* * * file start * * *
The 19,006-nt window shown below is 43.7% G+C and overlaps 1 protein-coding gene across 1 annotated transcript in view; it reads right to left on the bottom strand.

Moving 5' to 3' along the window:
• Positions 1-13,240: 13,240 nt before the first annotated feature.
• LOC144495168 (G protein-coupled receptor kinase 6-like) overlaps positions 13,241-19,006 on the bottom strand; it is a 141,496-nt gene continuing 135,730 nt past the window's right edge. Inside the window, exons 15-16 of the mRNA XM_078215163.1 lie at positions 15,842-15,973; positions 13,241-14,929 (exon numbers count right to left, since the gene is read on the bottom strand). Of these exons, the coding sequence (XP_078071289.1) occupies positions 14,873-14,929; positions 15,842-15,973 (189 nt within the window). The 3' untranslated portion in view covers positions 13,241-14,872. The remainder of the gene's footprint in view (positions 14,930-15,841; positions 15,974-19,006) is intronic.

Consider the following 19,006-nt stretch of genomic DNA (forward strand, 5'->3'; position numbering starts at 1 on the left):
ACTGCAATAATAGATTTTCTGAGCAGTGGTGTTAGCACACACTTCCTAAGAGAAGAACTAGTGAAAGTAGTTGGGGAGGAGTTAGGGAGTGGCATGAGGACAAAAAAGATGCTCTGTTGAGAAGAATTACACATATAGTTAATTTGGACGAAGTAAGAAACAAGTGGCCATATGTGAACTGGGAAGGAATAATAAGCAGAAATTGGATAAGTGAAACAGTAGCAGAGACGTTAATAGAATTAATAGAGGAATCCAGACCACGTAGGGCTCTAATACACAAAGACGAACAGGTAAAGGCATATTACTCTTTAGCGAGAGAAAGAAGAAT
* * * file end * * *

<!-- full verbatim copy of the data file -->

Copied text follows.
The 19,006-nt window shown below is 43.7% G+C and overlaps 1 protein-coding gene across 1 annotated transcript in view; it reads right to left on the bottom strand.

Moving 5' to 3' along the window:
• Positions 1-13,240: 13,240 nt before the first annotated feature.
• LOC144495168 (G protein-coupled receptor kinase 6-like) overlaps positions 13,241-19,006 on the bottom strand; it is a 141,496-nt gene continuing 135,730 nt past the window's right edge. Inside the window, exons 15-16 of the mRNA XM_078215163.1 lie at positions 15,842-15,973; positions 13,241-14,929 (exon numbers count right to left, since the gene is read on the bottom strand). Of these exons, the coding sequence (XP_078071289.1) occupies positions 14,873-14,929; positions 15,842-15,973 (189 nt within the window). The 3' untranslated portion in view covers positions 13,241-14,872. The remainder of the gene's footprint in view (positions 14,930-15,841; positions 15,974-19,006) is intronic.

Consider the following 19,006-nt stretch of genomic DNA (forward strand, 5'->3'; position numbering starts at 1 on the left):
ACTGCAATAATAGATTTTCTGAGCAGTGGTGTTAGCACACACTTCCTAAGAGAAGAACTAGTGAAAGTAGTTGGGGAGGAGTTAGGGAGTGGCATGAGGACAAAAAAGATGCTCTGTTGAGAAGAATTACACATATAGTTAATTTGGACGAAGTAAGAAACAAGTGGCCATATGTGAACTGGGAAGGAATAATAAGCAGAAATTGGATAAGTGAAACAGTAGCAGAGACGTTAATAGAATTAATAGAGGAATCCAGACCACGTAGGGCTCTAATACACAAAGACGAACAGGTAAAGGCATATTACTCTTTAGCGAGAGAAAGAAGAAT